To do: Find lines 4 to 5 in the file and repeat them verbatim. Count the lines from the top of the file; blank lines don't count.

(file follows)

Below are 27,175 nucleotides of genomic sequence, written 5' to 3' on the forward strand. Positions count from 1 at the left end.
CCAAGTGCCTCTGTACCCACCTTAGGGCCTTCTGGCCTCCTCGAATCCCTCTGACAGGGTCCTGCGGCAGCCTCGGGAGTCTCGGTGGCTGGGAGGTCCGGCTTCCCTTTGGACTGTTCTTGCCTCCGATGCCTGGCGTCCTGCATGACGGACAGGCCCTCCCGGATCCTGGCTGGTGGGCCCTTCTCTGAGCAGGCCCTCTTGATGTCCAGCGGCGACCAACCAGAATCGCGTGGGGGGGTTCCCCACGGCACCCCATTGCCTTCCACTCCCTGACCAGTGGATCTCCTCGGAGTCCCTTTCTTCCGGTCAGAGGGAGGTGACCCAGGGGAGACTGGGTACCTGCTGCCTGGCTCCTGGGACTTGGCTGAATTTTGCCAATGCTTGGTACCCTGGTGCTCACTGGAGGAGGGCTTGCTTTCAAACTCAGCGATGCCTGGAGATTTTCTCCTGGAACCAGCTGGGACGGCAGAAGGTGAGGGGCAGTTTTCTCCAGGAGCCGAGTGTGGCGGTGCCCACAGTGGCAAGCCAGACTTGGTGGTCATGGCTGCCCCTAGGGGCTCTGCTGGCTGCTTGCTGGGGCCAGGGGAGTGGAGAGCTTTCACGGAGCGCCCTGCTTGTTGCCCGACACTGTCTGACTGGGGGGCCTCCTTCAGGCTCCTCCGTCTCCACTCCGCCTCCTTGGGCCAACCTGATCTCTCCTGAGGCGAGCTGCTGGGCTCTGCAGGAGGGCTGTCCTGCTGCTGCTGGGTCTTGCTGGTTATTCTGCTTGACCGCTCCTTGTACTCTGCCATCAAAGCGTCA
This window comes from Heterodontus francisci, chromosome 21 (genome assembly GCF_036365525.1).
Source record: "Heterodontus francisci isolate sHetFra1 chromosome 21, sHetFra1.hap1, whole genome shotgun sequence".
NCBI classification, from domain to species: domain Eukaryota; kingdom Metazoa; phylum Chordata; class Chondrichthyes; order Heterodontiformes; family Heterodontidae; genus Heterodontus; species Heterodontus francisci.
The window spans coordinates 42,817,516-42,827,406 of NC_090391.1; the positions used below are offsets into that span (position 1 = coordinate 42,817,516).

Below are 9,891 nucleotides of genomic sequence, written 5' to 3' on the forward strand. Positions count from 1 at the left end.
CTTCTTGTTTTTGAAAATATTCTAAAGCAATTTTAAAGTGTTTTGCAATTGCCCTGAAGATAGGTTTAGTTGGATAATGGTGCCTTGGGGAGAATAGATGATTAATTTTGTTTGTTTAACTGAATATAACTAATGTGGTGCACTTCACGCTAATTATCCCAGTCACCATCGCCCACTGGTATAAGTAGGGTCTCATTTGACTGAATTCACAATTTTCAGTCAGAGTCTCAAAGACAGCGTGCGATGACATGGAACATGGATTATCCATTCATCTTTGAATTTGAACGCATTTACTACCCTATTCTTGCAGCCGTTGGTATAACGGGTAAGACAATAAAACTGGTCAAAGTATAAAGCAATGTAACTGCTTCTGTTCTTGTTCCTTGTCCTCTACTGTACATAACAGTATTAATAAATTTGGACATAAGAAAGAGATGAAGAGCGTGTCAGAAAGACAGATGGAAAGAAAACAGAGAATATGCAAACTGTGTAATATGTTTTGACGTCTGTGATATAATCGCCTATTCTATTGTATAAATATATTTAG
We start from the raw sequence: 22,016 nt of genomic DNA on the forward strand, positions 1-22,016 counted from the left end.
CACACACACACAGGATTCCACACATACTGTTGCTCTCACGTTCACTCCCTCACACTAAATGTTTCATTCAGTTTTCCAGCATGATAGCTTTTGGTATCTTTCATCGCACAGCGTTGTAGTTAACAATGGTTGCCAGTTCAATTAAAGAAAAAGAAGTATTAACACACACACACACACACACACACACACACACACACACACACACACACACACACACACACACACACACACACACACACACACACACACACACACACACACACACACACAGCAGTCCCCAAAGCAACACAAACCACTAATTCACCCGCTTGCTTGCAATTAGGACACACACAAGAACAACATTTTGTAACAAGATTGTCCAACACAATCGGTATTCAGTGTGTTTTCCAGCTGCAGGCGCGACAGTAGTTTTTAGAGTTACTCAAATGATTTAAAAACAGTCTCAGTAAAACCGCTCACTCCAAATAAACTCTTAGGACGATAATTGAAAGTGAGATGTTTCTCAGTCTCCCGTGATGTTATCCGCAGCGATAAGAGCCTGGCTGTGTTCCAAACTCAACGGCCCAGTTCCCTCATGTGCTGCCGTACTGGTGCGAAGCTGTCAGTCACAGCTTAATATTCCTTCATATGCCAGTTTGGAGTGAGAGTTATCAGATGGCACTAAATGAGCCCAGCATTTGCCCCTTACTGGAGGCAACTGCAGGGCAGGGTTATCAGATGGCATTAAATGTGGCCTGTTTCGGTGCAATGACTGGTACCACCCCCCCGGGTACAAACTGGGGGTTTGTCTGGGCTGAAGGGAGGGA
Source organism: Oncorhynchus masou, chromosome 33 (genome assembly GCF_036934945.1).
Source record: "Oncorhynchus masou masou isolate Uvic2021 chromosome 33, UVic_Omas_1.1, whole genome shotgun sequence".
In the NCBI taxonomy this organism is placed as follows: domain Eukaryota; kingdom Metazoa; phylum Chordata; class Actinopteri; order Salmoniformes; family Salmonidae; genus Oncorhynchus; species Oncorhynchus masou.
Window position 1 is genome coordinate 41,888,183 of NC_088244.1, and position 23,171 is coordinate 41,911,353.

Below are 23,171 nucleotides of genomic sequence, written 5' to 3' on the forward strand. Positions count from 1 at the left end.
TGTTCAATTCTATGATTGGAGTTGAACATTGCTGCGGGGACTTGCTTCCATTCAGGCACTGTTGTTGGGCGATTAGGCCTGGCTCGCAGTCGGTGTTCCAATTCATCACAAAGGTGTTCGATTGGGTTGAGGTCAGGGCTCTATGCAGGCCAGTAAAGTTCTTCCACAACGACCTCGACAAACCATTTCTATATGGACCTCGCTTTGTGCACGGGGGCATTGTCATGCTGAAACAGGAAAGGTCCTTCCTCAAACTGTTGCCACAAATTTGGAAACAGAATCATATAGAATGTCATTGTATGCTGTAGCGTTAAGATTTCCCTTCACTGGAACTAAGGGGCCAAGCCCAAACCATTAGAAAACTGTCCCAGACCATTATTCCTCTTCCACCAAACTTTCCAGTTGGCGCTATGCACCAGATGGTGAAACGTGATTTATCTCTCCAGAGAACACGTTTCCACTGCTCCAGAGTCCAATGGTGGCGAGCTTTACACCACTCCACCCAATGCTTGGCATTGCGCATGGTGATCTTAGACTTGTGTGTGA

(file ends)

Source record: "Heterodontus francisci isolate sHetFra1 chromosome 21, sHetFra1.hap1, whole genome shotgun sequence".
NCBI classification, from domain to species: domain Eukaryota; kingdom Metazoa; phylum Chordata; class Chondrichthyes; order Heterodontiformes; family Heterodontidae; genus Heterodontus; species Heterodontus francisci.